Department: Continuing Education/
High School Equivalency/ICAPS
Itri Papanikolla grew up in Greece, and he struggled with academics while in high school.
“This was mainly because our teachers were not properly trained to teach us the right way,” he said. “My family and I moved to the United States when I was 20 years old. During and after college, which included College of DuPage, I wanted to make a difference to the same group of struggling students that I was once part of, and so I started tutoring mathematics and science as soon as I graduated.”
Papanikolla now teaches math and science at a private high school. He is certified to teach all levels of math, chemistry and physics, and he works as a professional tutor for the ACT, SAT, GRE and GMAT. He also continues his private tutoring.
“I grew up in a family of teachers, scientists and artists,” he said. “My father always preached the idea of the Renaissance man. We are all multilingual in our family. I speak fluent Albanian, Greek and English. When I was in high school, I won a gold medal in National Math Olympiad in Greece. It is then that I thought it must be math, and what better way than teaching it, just like the Renaissance man did, to expand your talents and allow others to become even better than their master. So I started the journey, and it has been an amazing one.”
The High School Equivalency program (GED/HSE) at College of DuPage drew Papanikolla’s attention. He was also intrigued by the Integrated Career and Academic Preparation System (ICAPS) program, in which students can work on their GED while earning a COD certificate in information technology or welding.
“Teaching at College of DuPage has been the most rewarding part of my career,” he said. “Our students amaze me every day. I was a student here at COD when I didn’t even know how to speak English, so it has come full circle now giving back to the community that has helped me so much.”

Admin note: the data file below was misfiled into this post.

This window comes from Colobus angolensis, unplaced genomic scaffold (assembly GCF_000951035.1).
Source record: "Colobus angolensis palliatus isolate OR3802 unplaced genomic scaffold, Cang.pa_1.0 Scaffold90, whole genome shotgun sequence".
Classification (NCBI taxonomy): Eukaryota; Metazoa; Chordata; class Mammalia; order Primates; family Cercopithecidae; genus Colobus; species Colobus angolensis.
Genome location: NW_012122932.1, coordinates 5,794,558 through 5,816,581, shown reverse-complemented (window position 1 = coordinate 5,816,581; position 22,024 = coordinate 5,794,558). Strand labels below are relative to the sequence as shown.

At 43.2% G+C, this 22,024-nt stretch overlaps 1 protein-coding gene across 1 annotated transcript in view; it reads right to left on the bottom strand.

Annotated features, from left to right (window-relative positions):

Papanikolla hopes that students take away all the foundational skills from his classes. In return, he is inspired by his students.
“The most important part of the classes Adult Education offers is the basic math, science and language skills,” he said. “Without those foundations, there will be no success in future college-level classes. I also hope that I can inspire them to be better and reach their maximum potential.
“For a teacher it is very easy to find inspiration. We don’t work in a cubical in front of a computer, but in a classroom in front of students. My white board is my canvas, and we create every single day. For me, it is the struggling student of Adult Ed that inspires me every day. They are the impossible that becomes possible. Failure is not an option for them. They need the high school equivalency to survive in this world, to get a job, to pay their bills and to raise their families. If that does not inspire you, then what does? My students know that I will do anything for them.”